The Tim Kaine For Vice President campaign got a media boost this week when the junior Senator from Virginia took the brave politically motivated stance of refusing to attend next week’s address by Israeli Prime Minister Benjamin Netanyahu to a joint session of Congress. Why is Kaine suddenly so bullish against Israel?
I believe the timing of Prime Minister Netanyahu’s address to Congress — just days before Israeli elections — is highly inappropriate…
“Just as we would resent another nation openly attempting to influence an American election, Congress should not give the appearance that we are engaging in such activity.”
You may need to talk to Secretary Kerry about that, Senator. Especially since the State Department is funding efforts of Obama’s former campaign team to beat Netanyahu in the Israeli elections on March 17th.
But let’s talk about the timing.
Netanyahu is scheduled to speak to Congress on March 3rd, three weeks before the March 24th deadline for a political framework to come out of talks between the United States, Iran and other powers concerning Iran’s nuclear program — a deadline set by President Obama and Secretary of State Kerry. A deadline Senate Democrats recognize as the time after which new sanctions will be considered against Iran.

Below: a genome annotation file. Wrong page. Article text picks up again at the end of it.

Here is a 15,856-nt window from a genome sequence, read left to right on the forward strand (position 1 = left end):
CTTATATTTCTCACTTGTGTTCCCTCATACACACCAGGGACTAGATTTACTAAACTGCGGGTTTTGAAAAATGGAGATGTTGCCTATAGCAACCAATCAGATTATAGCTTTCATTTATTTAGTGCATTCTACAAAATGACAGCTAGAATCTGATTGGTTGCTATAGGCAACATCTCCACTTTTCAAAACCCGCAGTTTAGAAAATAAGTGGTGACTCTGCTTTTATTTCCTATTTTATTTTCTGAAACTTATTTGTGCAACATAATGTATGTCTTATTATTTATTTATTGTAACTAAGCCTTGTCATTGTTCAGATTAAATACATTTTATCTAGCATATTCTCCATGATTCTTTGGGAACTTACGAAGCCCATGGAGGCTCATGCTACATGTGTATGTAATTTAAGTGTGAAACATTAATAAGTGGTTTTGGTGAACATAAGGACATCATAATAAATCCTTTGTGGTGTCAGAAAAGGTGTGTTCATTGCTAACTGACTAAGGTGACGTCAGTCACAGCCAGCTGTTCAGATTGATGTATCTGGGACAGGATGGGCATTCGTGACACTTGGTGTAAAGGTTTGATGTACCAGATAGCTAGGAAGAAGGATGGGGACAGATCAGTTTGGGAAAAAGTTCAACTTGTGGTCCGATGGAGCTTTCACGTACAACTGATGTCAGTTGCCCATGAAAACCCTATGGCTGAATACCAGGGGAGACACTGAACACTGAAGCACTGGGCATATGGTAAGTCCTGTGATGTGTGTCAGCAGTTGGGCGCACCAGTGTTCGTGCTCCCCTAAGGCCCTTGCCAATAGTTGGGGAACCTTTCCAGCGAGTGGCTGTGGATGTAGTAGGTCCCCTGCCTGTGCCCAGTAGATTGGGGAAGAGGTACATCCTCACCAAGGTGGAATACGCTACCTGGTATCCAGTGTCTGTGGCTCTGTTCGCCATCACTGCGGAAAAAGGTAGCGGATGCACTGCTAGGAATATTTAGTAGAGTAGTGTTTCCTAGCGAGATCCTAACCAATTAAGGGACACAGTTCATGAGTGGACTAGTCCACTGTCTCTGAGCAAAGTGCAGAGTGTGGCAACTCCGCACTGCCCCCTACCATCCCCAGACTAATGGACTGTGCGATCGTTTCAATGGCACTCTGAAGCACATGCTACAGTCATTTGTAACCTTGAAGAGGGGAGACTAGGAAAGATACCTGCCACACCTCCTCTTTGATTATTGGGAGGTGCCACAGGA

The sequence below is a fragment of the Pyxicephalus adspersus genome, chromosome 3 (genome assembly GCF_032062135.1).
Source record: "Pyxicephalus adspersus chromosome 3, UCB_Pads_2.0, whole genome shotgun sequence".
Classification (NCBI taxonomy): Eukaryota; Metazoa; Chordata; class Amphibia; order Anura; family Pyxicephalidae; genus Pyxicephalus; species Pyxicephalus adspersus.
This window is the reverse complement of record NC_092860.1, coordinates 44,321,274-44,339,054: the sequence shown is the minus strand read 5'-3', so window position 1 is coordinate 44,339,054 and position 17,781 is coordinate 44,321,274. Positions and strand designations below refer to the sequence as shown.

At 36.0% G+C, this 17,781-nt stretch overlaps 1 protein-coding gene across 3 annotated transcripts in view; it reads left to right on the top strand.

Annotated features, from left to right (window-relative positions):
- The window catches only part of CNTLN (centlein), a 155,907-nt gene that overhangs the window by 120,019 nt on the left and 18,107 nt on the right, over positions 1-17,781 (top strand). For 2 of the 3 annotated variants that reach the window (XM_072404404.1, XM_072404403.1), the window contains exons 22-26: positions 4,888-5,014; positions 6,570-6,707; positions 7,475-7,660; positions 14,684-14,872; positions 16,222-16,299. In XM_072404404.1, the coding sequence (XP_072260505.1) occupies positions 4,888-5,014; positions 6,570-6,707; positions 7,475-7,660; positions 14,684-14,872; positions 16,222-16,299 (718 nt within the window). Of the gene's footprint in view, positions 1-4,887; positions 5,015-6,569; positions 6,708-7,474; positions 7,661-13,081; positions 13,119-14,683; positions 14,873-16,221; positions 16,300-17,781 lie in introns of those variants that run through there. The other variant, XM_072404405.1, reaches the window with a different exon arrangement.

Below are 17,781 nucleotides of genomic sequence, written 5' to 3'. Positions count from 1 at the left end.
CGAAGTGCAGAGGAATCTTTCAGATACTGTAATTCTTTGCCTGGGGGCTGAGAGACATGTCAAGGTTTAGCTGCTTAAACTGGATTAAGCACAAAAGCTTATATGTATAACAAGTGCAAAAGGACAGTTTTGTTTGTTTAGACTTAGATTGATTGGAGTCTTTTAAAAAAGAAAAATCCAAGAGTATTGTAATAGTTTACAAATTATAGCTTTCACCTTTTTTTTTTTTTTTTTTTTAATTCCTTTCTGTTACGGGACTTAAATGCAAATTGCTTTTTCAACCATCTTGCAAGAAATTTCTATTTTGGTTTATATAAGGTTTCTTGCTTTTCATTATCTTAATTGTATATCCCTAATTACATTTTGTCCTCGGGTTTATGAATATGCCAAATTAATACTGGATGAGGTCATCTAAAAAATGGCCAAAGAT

And that’s if the Obama Administration doesn’t move the goal posts and change the deadline again.
At what point is Congress supposed to become fully informed of the threat a nuclear Iran poses to Israel, our strongest ally in the Middle East, the entire region and American interests abroad and at home? After the Obama Administration bargains away any position of authority by March 24th?
Tim Kaine isn’t taking a principled stand here. He’s taking a politically calculated stand to turn his back on Prime Minister Benjamin Netanyahu and Israel while the United States lets Iran dictate the terms of a nuclear agreement.
People are noticing. No one is taking a step back and going “Gosh, what a bold move! What a strong leader!” No. They’re saying, “hey, that guy wants to be veep.”
Why does it matter? Democrats frequently cite Kaine as a strong contender to fill out the party’s 2016 presidential ticket. In a conversation just this week, one Democratic congressman from a red state brought up Kaine with no prompting, pointing out that he’d 1) won in a purple state, 2) spoke fluent Spanish, 3) was Catholic, and 4) if elected, would be replaced by the pick of Democratic Governor Terry McAuliffe. (That would be a major advantage over a pick like Ohio Senator Sherrod Brown; if elected to the vice presidency, he’d give Republican Governor John Kasich the chance to replace him.)
This isn’t leadership. This is politics. And it could have some damning consequences for Israel, the Middle East, and America.